Highlights
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Develop a reduced multistate method to represent the intermittent nature of wind and PV.
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Evaluate different time representation models for renewable resources and load.
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Size and allocate DGs considering the reduced state method and different time models.
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Assess the supply adequacy for distribution system with renewable resources under different time models.
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Validate the results using time series and sequential Monte Carlo simulation.
Abstract
In recent decades, power distribution systems have encountered a considerable shift toward utilizing renewable resource based distributed generation (DG) systems. This is due to the proven ability of DGs to reduce fossil fuel consumption, which reduces harm done to the environment. In this paper, a new state reduction algorithm is proposed to determine the minimum number of states required to describe or represent the behavior of wind speed and solar irradiance in DG planning problems and reliability analysis. This algorithm could be generalized to incorporate any planning problem where wind or PV power is part of its parameters. Moreover, an adequate time representation that mimics the fluctuation of renewable resource based DGs and chronologically matches the fluctuations in system demand is presented. Three different data clusters are applied (monthly, seasonal and yearly) to investigate the variability of DG power output and electricity demand on both DG planning problems and reliability assessment. These models are evaluated considering DG siting and sizing problems, as well as a supply adequacybased reliability assessment. The proposed model measures the deviations in annual energy losses (AEL), total DG penetration, loss of load expectation (LOLE), and loss of energy expectation (LOEE).
Keywords
 DG planning;
 DG reliability evaluation;
 Rounding technique;
 Wind and PV states;
 kmeans cluster
1. Introduction
The electricity demand worldwide is expected to increase significantly in the next few decades [1]. This anticipated increase reflects the widespread growth of population, infrastructure, industrial sectors, and commercial sectors. From 2011 until the end of 2040, the electricity demand is expected to grow by 28%, growing from 3, 839 billion kWh in 2011 to reach 4, 930 billion kWh in 2040 [2]. During this period, power utilities are responsible to meet this increased demand; the expansion in generation capacities is considered to be one of the duties of planning engineers. Meanwhile, the interest in utilizing renewable resources based distributed generation (DG) systems in the conventional power distribution system networks has dramatically increased [3]. This is due to the cleanness and sustainability of these resources, as well as their ability to support the existing grid with the help of energy storages and other technologies. DG technologies consist of wind turbines, photovoltaic modules, solarthermal systems, fuel cells, and others. As an instance for the global trend to implement renewable resources, currently, wind power installed generation capacity is almost 10% of Ontario’s installed generation capacity, and it is equivalent to 3504 MW [4]. Indeed, various books, associations, utilities, and papers have given different definitions of the term “Distributed Generation”. These definitions vary, with some taking into account the size of the DGs, while others concentrating on the location of these DGs or their technical effects such as voltage level or power quality. Distributed generation is defined as, “an electric power source connected directly to the distribution network or on the customer site of the meter” [5].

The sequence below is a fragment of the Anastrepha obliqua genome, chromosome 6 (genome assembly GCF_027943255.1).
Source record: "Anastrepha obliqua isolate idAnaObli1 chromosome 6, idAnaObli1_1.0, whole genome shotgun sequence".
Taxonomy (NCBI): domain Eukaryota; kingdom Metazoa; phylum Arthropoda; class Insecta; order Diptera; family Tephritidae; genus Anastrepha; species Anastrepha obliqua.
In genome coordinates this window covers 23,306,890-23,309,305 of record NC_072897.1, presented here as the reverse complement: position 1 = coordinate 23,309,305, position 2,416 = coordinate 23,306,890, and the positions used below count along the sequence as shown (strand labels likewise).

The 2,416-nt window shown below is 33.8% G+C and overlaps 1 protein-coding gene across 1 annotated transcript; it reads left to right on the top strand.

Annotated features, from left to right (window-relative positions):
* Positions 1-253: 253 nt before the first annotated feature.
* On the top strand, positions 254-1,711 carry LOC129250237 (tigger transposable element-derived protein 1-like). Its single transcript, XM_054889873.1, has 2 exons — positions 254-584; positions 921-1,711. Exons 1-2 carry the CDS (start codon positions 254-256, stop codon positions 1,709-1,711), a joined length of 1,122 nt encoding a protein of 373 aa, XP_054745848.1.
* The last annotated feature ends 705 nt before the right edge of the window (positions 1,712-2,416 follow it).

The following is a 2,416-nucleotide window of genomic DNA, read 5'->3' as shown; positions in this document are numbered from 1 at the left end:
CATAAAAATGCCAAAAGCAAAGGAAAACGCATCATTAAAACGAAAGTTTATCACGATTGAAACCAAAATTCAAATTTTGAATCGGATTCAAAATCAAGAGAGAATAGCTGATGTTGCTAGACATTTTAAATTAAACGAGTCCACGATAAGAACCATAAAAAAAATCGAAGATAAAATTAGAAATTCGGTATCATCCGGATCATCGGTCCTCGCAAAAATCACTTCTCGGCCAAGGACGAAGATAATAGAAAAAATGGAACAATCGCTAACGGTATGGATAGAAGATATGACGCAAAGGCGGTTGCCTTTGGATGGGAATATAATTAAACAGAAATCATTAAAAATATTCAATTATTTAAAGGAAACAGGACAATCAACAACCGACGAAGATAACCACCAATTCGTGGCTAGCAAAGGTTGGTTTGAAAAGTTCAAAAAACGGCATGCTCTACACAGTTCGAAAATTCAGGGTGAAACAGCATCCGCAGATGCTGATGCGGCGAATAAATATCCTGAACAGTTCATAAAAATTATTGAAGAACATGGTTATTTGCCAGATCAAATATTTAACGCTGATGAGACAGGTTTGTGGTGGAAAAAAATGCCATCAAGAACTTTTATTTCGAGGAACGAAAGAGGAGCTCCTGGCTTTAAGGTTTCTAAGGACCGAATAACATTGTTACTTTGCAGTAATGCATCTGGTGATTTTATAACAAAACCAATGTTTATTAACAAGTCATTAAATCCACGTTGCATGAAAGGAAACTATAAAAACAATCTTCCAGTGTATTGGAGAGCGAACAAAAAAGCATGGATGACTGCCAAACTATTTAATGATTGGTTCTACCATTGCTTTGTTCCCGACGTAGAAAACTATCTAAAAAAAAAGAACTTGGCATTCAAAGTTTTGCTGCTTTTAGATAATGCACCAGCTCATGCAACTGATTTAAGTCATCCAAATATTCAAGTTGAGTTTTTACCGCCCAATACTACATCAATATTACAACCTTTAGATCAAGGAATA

Distribution system planning based on the use of renewable resources can be classified into two categories [6]. The first category is short term planning, which includes unit commitment problems and storage scheduling. Wind speed forecasting and prediction techniques are usually preferred for this category. However, for long term planning problems, analyzing large sets of data to indicate the behavior of these variables (wind speed and solar irradiance) is more desirable. For this second category of long term planning, these data are often fitted to suitable distribution functions for the investigated sites. The uncertainty introduced by the fluctuations in wind and PV output power increases the challenge of modeling these resources, and therefore more effort is required to overcome the technical and economic challenges [7].